Dates are the practice of getting to know someone intimately. While some date activities will be similar over time, no date will be exactly the same. Acceptable dates include, but are not limited to: meals (primarily, dinner and morning-after breakfasts at the diner she’ll introduce you to), sunset gazing at various beaches and overlooks, museums, and used bookstores. Tell her how beautiful she is in the colors of the sunset. Read her books that remind you of how you feel about her. Order for her while she’s in the bathroom because you’ll know her go-to breakfast is always either French toast or pancakes (the eggs included in the meal are scrambled hard and she’ll want Earl Grey tea) and her go to dinner is a pulled pork sandwich, with coleslaw on the side.
The grading rubric for Dates is as follows:
ï 1 pt. for originality
ï 1 pt. for polish (excellence in planning)
ï 2 pt. for depth of over-analysis
Saying “I Love You”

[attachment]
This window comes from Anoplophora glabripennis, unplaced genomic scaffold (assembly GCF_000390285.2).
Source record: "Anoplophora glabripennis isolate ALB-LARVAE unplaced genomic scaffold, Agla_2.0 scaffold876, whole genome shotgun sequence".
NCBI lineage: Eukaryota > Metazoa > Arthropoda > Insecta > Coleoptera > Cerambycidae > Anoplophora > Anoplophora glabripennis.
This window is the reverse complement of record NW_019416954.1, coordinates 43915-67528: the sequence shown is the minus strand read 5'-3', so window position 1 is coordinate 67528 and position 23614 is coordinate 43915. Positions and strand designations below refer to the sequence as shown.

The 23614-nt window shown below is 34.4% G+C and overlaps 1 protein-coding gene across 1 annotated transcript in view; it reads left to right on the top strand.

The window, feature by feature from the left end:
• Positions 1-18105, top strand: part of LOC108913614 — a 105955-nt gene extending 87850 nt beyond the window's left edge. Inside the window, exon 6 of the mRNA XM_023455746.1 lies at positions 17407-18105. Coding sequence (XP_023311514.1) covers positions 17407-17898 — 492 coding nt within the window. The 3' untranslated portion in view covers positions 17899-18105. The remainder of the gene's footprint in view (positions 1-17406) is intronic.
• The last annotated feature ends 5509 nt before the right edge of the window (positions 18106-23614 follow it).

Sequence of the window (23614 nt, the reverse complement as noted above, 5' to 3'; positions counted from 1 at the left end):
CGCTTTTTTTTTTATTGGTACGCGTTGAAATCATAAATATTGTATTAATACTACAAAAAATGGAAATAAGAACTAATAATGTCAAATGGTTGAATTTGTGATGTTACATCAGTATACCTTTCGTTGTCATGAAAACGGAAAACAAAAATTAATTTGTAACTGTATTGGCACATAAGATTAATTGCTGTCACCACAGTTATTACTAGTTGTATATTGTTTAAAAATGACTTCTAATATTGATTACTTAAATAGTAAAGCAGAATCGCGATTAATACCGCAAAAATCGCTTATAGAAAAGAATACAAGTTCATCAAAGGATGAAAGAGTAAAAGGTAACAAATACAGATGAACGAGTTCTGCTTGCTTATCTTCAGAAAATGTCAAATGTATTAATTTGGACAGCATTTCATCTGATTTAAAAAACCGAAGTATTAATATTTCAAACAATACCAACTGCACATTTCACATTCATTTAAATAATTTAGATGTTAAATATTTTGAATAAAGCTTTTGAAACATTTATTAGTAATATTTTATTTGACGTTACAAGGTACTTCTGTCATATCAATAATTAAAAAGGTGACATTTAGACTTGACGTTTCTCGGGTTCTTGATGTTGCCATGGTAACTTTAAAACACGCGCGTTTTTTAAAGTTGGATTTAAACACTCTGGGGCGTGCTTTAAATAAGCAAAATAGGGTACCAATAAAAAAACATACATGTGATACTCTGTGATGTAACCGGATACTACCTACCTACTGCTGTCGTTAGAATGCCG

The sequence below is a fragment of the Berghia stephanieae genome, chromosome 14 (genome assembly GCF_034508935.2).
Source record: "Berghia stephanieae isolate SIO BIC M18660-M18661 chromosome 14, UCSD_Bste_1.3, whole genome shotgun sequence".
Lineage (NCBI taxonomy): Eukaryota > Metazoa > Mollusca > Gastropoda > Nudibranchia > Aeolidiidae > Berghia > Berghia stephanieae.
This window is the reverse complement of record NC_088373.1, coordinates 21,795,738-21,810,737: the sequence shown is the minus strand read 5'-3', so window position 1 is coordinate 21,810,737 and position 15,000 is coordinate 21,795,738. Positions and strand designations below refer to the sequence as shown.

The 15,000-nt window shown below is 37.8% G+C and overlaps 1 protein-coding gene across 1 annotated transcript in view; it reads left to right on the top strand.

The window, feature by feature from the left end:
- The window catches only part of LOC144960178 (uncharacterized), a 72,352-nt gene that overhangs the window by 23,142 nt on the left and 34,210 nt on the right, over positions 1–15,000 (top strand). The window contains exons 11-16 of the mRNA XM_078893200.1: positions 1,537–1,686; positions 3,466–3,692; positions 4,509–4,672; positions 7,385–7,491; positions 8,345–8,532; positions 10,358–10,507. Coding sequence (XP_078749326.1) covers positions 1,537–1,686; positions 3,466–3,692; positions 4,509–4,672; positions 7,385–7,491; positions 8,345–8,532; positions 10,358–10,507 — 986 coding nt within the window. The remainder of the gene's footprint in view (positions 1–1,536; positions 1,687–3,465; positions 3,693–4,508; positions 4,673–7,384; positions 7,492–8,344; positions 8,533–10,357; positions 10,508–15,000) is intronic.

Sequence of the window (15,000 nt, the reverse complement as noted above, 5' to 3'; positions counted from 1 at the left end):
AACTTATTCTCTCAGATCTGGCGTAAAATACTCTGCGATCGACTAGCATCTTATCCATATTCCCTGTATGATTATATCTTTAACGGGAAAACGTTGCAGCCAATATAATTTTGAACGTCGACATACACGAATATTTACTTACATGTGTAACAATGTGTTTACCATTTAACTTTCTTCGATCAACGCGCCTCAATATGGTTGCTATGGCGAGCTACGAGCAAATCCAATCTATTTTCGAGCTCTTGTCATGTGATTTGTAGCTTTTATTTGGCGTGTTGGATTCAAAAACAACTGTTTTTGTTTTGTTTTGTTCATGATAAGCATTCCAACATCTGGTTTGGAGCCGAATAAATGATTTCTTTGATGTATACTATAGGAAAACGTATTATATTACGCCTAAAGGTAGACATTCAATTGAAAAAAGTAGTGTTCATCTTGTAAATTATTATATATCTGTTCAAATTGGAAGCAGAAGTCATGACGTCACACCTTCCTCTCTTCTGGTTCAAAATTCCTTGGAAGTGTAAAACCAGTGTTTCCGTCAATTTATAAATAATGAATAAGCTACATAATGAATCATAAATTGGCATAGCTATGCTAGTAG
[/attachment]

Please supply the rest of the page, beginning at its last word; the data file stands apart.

At this point in the relationship (one month in), you’ll almost tell her you love her every time you speak to her. You’ll both go from saying “I like you” to “I really like you” to “I really, really like you.” When she gets the flu, bring her soup. Ride the bus for an hour to get to her house. Lie in bed with her while she eats. When she’s done, she will put her head on your chest. Fall asleep while Thelma and Louise is playing on her TV. She’ll notice but not wake you. Wake up as their car falls into the Grand Canyon. During the end credits, adjust so you’re both on your sides looking at each other. Embrace the silence. Put your arm around her waist. Notice that she’s still running a temperature but is cooler than she was before you fell asleep. Break the silence by asking how she is feeling. “Physically or emotionally?” she’ll ask. Say: “I guess both.” “Physically, I feel a bit better. Thank you for the soup,” she’ll say. Ask: “And emotionally?” “I think we’ve both been trying really hard to avoid saying something.” Sit in the silence she has provided for you at the end of that sentence. Sit in the silence for a while. “What do you think about that?” She’ll eventually ask. Say: “I mean, yeah.” You are not quite the master of words or grand gestures. Eventually, she will say it. Before she can even finish the last syllable, open your mouth to say it too, and once the floodgate is open, don’t stop saying it. Even though she’s sick and you don’t want the flu, kiss her.